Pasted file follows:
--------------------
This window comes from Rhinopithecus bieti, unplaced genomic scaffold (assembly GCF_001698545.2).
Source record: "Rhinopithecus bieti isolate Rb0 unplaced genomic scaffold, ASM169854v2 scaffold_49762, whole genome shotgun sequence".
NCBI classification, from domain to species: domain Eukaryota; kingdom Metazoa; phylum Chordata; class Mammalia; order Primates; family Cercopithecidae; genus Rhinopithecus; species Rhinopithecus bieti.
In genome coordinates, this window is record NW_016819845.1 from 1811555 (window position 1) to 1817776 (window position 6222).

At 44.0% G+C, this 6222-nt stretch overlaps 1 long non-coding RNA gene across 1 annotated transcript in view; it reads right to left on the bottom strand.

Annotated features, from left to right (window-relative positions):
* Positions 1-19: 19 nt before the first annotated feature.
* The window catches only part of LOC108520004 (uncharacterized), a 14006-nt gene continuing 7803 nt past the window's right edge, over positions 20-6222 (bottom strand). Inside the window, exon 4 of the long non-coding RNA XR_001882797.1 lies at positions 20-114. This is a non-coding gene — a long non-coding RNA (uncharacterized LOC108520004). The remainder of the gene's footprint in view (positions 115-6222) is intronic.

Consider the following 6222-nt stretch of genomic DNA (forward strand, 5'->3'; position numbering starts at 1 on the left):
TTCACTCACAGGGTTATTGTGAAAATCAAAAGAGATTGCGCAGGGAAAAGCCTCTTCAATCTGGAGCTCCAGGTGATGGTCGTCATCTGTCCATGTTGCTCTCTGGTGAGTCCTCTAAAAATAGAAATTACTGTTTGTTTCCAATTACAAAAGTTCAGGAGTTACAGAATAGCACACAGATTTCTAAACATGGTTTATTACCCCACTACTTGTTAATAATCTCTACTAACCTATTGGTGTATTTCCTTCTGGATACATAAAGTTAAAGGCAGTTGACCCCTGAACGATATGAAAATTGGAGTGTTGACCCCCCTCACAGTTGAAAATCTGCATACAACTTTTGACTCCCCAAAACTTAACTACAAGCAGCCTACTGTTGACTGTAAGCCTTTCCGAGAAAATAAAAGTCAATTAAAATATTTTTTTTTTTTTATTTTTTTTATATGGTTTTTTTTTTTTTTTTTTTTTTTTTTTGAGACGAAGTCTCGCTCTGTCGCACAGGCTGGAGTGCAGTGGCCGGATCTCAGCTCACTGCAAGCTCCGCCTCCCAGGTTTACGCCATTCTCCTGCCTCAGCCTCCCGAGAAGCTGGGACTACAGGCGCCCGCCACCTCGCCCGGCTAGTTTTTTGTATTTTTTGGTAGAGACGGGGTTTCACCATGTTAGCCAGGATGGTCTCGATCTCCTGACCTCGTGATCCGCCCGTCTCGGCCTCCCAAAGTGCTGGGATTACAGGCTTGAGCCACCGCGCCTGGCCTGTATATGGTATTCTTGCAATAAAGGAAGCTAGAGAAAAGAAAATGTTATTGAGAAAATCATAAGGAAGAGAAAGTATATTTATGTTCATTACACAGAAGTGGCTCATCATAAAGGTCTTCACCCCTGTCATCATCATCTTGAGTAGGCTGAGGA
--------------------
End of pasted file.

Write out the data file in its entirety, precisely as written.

This window comes from Rhinopithecus bieti, unplaced genomic scaffold (assembly GCF_001698545.2).
Source record: "Rhinopithecus bieti isolate Rb0 unplaced genomic scaffold, ASM169854v2 scaffold_49762, whole genome shotgun sequence".
NCBI classification, from domain to species: domain Eukaryota; kingdom Metazoa; phylum Chordata; class Mammalia; order Primates; family Cercopithecidae; genus Rhinopithecus; species Rhinopithecus bieti.
In genome coordinates, this window is record NW_016819845.1 from 1811555 (window position 1) to 1817776 (window position 6222).

At 44.0% G+C, this 6222-nt stretch overlaps 1 long non-coding RNA gene across 1 annotated transcript in view; it reads right to left on the bottom strand.

Annotated features, from left to right (window-relative positions):
* Positions 1-19: 19 nt before the first annotated feature.
* The window catches only part of LOC108520004 (uncharacterized), a 14006-nt gene continuing 7803 nt past the window's right edge, over positions 20-6222 (bottom strand). Inside the window, exon 4 of the long non-coding RNA XR_001882797.1 lies at positions 20-114. This is a non-coding gene — a long non-coding RNA (uncharacterized LOC108520004). The remainder of the gene's footprint in view (positions 115-6222) is intronic.

Consider the following 6222-nt stretch of genomic DNA (forward strand, 5'->3'; position numbering starts at 1 on the left):
TTCACTCACAGGGTTATTGTGAAAATCAAAAGAGATTGCGCAGGGAAAAGCCTCTTCAATCTGGAGCTCCAGGTGATGGTCGTCATCTGTCCATGTTGCTCTCTGGTGAGTCCTCTAAAAATAGAAATTACTGTTTGTTTCCAATTACAAAAGTTCAGGAGTTACAGAATAGCACACAGATTTCTAAACATGGTTTATTACCCCACTACTTGTTAATAATCTCTACTAACCTATTGGTGTATTTCCTTCTGGATACATAAAGTTAAAGGCAGTTGACCCCTGAACGATATGAAAATTGGAGTGTTGACCCCCCTCACAGTTGAAAATCTGCATACAACTTTTGACTCCCCAAAACTTAACTACAAGCAGCCTACTGTTGACTGTAAGCCTTTCCGAGAAAATAAAAGTCAATTAAAATATTTTTTTTTTTTTATTTTTTTTATATGGTTTTTTTTTTTTTTTTTTTTTTTTTTTGAGACGAAGTCTCGCTCTGTCGCACAGGCTGGAGTGCAGTGGCCGGATCTCAGCTCACTGCAAGCTCCGCCTCCCAGGTTTACGCCATTCTCCTGCCTCAGCCTCCCGAGAAGCTGGGACTACAGGCGCCCGCCACCTCGCCCGGCTAGTTTTTTGTATTTTTTGGTAGAGACGGGGTTTCACCATGTTAGCCAGGATGGTCTCGATCTCCTGACCTCGTGATCCGCCCGTCTCGGCCTCCCAAAGTGCTGGGATTACAGGCTTGAGCCACCGCGCCTGGCCTGTATATGGTATTCTTGCAATAAAGGAAGCTAGAGAAAAGAAAATGTTATTGAGAAAATCATAAGGAAGAGAAAGTATATTTATGTTCATTACACAGAAGTGGCTCATCATAAAGGTCTTCACCCCTGTCATCATCATCTTGAGTAGGCTGAGGA